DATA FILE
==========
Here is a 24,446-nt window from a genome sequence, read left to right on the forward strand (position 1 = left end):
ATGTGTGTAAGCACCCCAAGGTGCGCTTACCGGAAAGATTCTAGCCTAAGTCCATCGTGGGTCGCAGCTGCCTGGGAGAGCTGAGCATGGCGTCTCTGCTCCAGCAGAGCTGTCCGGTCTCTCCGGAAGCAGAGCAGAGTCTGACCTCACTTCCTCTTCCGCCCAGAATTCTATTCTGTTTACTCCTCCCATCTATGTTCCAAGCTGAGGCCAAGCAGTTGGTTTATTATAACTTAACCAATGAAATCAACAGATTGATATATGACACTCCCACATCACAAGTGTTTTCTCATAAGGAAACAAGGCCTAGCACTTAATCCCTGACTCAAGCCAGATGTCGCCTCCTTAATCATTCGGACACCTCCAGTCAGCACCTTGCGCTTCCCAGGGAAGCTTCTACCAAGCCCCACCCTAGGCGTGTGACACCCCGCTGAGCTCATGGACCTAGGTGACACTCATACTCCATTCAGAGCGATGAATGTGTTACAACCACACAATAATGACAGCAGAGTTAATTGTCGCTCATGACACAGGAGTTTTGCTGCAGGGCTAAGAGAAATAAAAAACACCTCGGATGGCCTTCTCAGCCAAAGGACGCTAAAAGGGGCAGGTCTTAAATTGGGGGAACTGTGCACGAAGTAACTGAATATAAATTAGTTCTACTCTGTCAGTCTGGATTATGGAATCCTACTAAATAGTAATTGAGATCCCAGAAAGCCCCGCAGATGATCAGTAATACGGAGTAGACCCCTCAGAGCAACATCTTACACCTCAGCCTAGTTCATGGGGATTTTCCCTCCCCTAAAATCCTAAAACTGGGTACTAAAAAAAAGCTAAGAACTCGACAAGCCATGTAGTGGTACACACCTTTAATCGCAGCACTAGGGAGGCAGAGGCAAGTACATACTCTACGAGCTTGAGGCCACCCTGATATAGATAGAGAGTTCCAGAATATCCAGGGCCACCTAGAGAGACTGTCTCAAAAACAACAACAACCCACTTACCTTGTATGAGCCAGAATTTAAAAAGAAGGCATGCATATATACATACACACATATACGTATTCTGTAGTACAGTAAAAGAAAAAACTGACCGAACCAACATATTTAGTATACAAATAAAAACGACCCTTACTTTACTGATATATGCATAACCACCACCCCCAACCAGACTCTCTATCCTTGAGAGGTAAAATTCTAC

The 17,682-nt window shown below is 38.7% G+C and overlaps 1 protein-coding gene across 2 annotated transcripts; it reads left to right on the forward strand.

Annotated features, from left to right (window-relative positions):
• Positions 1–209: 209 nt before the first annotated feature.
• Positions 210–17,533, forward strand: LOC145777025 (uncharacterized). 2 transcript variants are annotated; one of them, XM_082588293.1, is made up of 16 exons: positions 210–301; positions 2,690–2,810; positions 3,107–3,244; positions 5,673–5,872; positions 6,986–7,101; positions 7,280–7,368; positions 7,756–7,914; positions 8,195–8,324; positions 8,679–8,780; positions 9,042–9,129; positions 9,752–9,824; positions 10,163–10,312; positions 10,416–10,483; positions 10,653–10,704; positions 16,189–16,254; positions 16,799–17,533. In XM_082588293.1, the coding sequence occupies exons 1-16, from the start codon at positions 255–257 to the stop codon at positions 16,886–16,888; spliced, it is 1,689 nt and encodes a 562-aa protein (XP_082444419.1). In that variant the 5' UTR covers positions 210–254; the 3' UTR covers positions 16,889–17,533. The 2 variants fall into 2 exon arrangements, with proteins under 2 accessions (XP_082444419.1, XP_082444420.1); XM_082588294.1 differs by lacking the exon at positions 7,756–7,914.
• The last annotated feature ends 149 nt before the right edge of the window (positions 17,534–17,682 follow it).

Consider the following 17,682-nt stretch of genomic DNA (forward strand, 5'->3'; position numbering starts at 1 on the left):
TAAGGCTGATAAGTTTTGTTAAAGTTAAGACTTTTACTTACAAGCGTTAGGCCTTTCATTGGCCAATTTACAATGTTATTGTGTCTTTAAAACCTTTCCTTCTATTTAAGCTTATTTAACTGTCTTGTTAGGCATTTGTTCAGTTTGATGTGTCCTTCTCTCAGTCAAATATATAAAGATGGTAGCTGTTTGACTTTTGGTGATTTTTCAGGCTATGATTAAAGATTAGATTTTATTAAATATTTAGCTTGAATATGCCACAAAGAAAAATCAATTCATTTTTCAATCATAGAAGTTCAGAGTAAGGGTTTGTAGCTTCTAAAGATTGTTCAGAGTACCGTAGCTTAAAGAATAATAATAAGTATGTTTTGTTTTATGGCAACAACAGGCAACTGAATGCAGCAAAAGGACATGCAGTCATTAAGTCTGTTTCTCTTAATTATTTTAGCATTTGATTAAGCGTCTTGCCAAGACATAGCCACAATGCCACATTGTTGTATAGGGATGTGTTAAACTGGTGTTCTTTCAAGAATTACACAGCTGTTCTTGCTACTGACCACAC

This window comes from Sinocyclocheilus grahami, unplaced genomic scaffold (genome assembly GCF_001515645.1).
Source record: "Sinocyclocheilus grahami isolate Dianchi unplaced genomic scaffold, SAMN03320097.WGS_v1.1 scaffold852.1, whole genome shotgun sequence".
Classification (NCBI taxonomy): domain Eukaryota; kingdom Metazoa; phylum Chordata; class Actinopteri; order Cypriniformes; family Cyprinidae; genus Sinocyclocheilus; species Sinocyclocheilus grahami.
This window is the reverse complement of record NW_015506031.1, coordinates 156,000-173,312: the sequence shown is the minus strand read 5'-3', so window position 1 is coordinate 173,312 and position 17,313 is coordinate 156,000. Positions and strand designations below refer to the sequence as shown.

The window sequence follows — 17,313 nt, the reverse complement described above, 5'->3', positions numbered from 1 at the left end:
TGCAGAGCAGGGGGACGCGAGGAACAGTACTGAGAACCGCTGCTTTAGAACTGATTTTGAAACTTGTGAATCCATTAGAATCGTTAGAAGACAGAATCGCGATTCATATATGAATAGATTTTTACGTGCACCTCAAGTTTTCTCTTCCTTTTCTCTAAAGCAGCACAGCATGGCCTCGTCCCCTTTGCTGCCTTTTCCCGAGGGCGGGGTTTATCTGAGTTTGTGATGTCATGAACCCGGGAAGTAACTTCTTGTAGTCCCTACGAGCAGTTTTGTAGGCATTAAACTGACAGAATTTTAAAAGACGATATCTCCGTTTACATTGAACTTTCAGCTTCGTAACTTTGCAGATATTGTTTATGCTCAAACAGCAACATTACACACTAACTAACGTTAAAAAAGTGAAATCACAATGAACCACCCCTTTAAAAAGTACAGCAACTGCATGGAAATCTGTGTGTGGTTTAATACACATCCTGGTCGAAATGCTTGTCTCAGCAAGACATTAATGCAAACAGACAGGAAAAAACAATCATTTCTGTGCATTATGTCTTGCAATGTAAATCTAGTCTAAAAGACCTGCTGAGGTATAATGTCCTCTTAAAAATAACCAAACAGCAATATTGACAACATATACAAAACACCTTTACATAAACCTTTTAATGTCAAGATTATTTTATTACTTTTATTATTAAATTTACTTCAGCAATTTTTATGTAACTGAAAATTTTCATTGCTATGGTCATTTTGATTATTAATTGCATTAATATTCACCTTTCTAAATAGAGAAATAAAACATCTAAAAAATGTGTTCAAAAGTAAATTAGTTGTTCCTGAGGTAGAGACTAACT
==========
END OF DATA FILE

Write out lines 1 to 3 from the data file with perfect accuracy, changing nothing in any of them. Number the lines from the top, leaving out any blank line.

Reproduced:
Here is a 24,446-nt window from a genome sequence, read left to right on the forward strand (position 1 = left end):
ATGTGTGTAAGCACCCCAAGGTGCGCTTACCGGAAAGATTCTAGCCTAAGTCCATCGTGGGTCGCAGCTGCCTGGGAGAGCTGAGCATGGCGTCTCTGCTCCAGCAGAGCTGTCCGGTCTCTCCGGAAGCAGAGCAGAGTCTGACCTCACTTCCTCTTCCGCCCAGAATTCTATTCTGTTTACTCCTCCCATCTATGTTCCAAGCTGAGGCCAAGCAGTTGGTTTATTATAACTTAACCAATGAAATCAACAGATTGATATATGACACTCCCACATCACAAGTGTTTTCTCATAAGGAAACAAGGCCTAGCACTTAATCCCTGACTCAAGCCAGATGTCGCCTCCTTAATCATTCGGACACCTCCAGTCAGCACCTTGCGCTTCCCAGGGAAGCTTCTACCAAGCCCCACCCTAGGCGTGTGACACCCCGCTGAGCTCATGGACCTAGGTGACACTCATACTCCATTCAGAGCGATGAATGTGTTACAACCACACAATAATGACAGCAGAGTTAATTGTCGCTCATGACACAGGAGTTTTGCTGCAGGGCTAAGAGAAATAAAAAACACCTCGGATGGCCTTCTCAGCCAAAGGACGCTAAAAGGGGCAGGTCTTAAATTGGGGGAACTGTGCACGAAGTAACTGAATATAAATTAGTTCTACTCTGTCAGTCTGGATTATGGAATCCTACTAAATAGTAATTGAGATCCCAGAAAGCCCCGCAGATGATCAGTAATACGGAGTAGACCCCTCAGAGCAACATCTTACACCTCAGCCTAGTTCATGGGGATTTTCCCTCCCCTAAAATCCTAAAACTGGGTACTAAAAAAAAGCTAAGAACTCGACAAGCCATGTAGTGGTACACACCTTTAATCGCAGCACTAGGGAGGCAGAGGCAAGTACATACTCTACGAGCTTGAGGCCACCCTGATATAGATAGAGAGTTCCAGAATATCCAGGGCCACCTAGAGAGACTGTCTCAAAAACAACAACAACCCACTTACCTTGTATGAGCCAGAATTTAAAAAGAAGGCATGCATATATACATACACACATATACGTATTCTGTAGTACAGTAAAAGAAAAAACTGACCGAACCAACATATTTAGTATACAAATAAAAACGACCCTTACTTTACTGATATATGCATAACCACCACCCCCAACCAGACTCTCTATCCTTGAGAGGTAAAATTCTAC

The 17,682-nt window shown below is 38.7% G+C and overlaps 1 protein-coding gene across 2 annotated transcripts; it reads left to right on the forward strand.